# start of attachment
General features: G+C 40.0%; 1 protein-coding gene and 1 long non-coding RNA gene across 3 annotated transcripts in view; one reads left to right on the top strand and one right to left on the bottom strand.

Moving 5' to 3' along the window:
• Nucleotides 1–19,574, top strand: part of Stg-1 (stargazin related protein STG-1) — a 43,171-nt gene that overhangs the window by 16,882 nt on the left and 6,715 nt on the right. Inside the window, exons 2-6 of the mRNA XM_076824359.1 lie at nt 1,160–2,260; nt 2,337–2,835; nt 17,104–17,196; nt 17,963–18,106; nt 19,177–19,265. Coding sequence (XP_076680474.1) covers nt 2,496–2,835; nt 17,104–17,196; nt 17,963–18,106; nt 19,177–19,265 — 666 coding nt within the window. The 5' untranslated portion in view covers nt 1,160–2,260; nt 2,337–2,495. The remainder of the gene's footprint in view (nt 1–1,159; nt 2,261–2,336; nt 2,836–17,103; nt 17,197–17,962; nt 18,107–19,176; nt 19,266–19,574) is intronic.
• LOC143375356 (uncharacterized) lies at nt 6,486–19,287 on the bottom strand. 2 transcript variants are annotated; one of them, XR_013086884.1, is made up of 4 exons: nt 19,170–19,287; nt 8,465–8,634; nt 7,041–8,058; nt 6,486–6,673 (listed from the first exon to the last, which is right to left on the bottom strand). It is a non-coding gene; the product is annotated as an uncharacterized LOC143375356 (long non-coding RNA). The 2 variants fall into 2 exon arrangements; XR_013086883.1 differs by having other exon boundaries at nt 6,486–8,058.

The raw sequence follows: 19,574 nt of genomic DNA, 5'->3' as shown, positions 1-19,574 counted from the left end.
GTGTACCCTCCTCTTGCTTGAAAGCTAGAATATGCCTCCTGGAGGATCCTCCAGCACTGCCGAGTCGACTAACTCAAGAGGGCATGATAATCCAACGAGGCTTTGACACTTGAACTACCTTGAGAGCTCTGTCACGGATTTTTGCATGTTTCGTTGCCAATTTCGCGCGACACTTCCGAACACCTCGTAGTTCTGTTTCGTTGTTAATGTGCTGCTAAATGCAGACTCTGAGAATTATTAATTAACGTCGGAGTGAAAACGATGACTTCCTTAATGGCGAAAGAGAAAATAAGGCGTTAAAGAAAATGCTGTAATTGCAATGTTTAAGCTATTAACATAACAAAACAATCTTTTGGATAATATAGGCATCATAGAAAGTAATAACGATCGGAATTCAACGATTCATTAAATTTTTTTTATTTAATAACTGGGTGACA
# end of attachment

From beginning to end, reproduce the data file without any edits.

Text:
General features: G+C 40.0%; 1 protein-coding gene and 1 long non-coding RNA gene across 3 annotated transcripts in view; one reads left to right on the top strand and one right to left on the bottom strand.

Moving 5' to 3' along the window:
• Nucleotides 1–19,574, top strand: part of Stg-1 (stargazin related protein STG-1) — a 43,171-nt gene that overhangs the window by 16,882 nt on the left and 6,715 nt on the right. Inside the window, exons 2-6 of the mRNA XM_076824359.1 lie at nt 1,160–2,260; nt 2,337–2,835; nt 17,104–17,196; nt 17,963–18,106; nt 19,177–19,265. Coding sequence (XP_076680474.1) covers nt 2,496–2,835; nt 17,104–17,196; nt 17,963–18,106; nt 19,177–19,265 — 666 coding nt within the window. The 5' untranslated portion in view covers nt 1,160–2,260; nt 2,337–2,495. The remainder of the gene's footprint in view (nt 1–1,159; nt 2,261–2,336; nt 2,836–17,103; nt 17,197–17,962; nt 18,107–19,176; nt 19,266–19,574) is intronic.
• LOC143375356 (uncharacterized) lies at nt 6,486–19,287 on the bottom strand. 2 transcript variants are annotated; one of them, XR_013086884.1, is made up of 4 exons: nt 19,170–19,287; nt 8,465–8,634; nt 7,041–8,058; nt 6,486–6,673 (listed from the first exon to the last, which is right to left on the bottom strand). It is a non-coding gene; the product is annotated as an uncharacterized LOC143375356 (long non-coding RNA). The 2 variants fall into 2 exon arrangements; XR_013086883.1 differs by having other exon boundaries at nt 6,486–8,058.

The raw sequence follows: 19,574 nt of genomic DNA, 5'->3' as shown, positions 1-19,574 counted from the left end.
GTGTACCCTCCTCTTGCTTGAAAGCTAGAATATGCCTCCTGGAGGATCCTCCAGCACTGCCGAGTCGACTAACTCAAGAGGGCATGATAATCCAACGAGGCTTTGACACTTGAACTACCTTGAGAGCTCTGTCACGGATTTTTGCATGTTTCGTTGCCAATTTCGCGCGACACTTCCGAACACCTCGTAGTTCTGTTTCGTTGTTAATGTGCTGCTAAATGCAGACTCTGAGAATTATTAATTAACGTCGGAGTGAAAACGATGACTTCCTTAATGGCGAAAGAGAAAATAAGGCGTTAAAGAAAATGCTGTAATTGCAATGTTTAAGCTATTAACATAACAAAACAATCTTTTGGATAATATAGGCATCATAGAAAGTAATAACGATCGGAATTCAACGATTCATTAAATTTTTTTTATTTAATAACTGGGTGACA